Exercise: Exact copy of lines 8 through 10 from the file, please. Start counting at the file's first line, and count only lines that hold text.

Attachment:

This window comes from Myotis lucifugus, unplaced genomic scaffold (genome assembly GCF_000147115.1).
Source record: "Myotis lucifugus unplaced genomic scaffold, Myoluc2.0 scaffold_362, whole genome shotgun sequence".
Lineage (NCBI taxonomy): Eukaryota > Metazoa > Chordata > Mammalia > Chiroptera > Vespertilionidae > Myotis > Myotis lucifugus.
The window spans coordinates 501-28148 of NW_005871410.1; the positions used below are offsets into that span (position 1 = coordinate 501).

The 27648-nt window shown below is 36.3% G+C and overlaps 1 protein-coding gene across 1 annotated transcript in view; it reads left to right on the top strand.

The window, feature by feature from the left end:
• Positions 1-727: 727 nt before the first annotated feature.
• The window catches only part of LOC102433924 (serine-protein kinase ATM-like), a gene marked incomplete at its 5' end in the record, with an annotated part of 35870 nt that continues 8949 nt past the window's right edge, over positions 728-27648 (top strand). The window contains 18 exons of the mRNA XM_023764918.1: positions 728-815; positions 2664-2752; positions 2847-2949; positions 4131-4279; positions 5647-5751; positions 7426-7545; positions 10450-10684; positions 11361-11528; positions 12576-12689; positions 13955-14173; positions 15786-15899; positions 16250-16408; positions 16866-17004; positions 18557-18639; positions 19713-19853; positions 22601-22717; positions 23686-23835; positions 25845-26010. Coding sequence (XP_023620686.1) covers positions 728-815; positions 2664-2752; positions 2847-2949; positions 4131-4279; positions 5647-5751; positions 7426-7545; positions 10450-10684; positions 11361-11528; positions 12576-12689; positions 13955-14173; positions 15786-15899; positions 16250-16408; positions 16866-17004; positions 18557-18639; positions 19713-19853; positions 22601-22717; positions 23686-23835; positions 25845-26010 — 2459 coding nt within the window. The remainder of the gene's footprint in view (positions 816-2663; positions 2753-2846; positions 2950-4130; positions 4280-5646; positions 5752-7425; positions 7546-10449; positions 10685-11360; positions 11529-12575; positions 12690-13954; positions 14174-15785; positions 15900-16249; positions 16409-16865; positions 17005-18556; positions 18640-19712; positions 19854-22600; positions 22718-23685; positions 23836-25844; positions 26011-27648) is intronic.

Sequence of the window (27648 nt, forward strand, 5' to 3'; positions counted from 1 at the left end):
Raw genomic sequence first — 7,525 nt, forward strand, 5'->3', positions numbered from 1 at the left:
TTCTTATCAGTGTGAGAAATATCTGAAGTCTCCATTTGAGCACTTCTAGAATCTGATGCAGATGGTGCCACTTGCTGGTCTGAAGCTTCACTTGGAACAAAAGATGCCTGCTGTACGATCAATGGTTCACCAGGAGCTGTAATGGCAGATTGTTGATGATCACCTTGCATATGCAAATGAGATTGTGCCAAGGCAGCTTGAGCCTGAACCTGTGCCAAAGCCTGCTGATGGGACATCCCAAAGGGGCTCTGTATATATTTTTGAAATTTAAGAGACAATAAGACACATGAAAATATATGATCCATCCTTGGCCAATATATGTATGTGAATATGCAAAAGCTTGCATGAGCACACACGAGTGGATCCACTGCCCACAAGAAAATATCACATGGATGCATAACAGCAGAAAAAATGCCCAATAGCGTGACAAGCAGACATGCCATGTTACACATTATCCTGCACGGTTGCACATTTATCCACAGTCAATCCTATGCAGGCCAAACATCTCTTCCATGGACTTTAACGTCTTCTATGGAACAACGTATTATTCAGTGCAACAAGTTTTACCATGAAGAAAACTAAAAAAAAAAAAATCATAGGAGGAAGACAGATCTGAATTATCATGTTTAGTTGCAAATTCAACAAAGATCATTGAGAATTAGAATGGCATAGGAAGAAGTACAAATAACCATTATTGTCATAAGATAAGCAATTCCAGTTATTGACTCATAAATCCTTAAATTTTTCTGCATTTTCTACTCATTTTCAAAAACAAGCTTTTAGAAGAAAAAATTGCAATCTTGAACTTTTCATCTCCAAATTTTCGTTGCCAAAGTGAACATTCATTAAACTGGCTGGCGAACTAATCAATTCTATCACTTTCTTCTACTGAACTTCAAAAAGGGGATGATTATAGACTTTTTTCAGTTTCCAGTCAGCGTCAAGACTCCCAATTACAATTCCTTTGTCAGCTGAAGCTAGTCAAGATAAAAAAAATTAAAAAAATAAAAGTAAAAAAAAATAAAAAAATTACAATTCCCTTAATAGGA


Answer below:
• The window catches only part of LOC102433924 (serine-protein kinase ATM-like), a gene marked incomplete at its 5' end in the record, with an annotated part of 35870 nt that continues 8949 nt past the window's right edge, over positions 728-27648 (top strand). The window contains 18 exons of the mRNA XM_023764918.1: positions 728-815; positions 2664-2752; positions 2847-2949; positions 4131-4279; positions 5647-5751; positions 7426-7545; positions 10450-10684; positions 11361-11528; positions 12576-12689; positions 13955-14173; positions 15786-15899; positions 16250-16408; positions 16866-17004; positions 18557-18639; positions 19713-19853; positions 22601-22717; positions 23686-23835; positions 25845-26010. Coding sequence (XP_023620686.1) covers positions 728-815; positions 2664-2752; positions 2847-2949; positions 4131-4279; positions 5647-5751; positions 7426-7545; positions 10450-10684; positions 11361-11528; positions 12576-12689; positions 13955-14173; positions 15786-15899; positions 16250-16408; positions 16866-17004; positions 18557-18639; positions 19713-19853; positions 22601-22717; positions 23686-23835; positions 25845-26010 — 2459 coding nt within the window. The remainder of the gene's footprint in view (positions 816-2663; positions 2753-2846; positions 2950-4130; positions 4280-5646; positions 5752-7425; positions 7546-10449; positions 10685-11360; positions 11529-12575; positions 12690-13954; positions 14174-15785; positions 15900-16249; positions 16409-16865; positions 17005-18556; positions 18640-19712; positions 19854-22600; positions 22718-23685; positions 23836-25844; positions 26011-27648) is intronic.

Sequence of the window (27648 nt, forward strand, 5' to 3'; positions counted from 1 at the left end):
Raw genomic sequence first — 7,525 nt, forward strand, 5'->3', positions numbered from 1 at the left: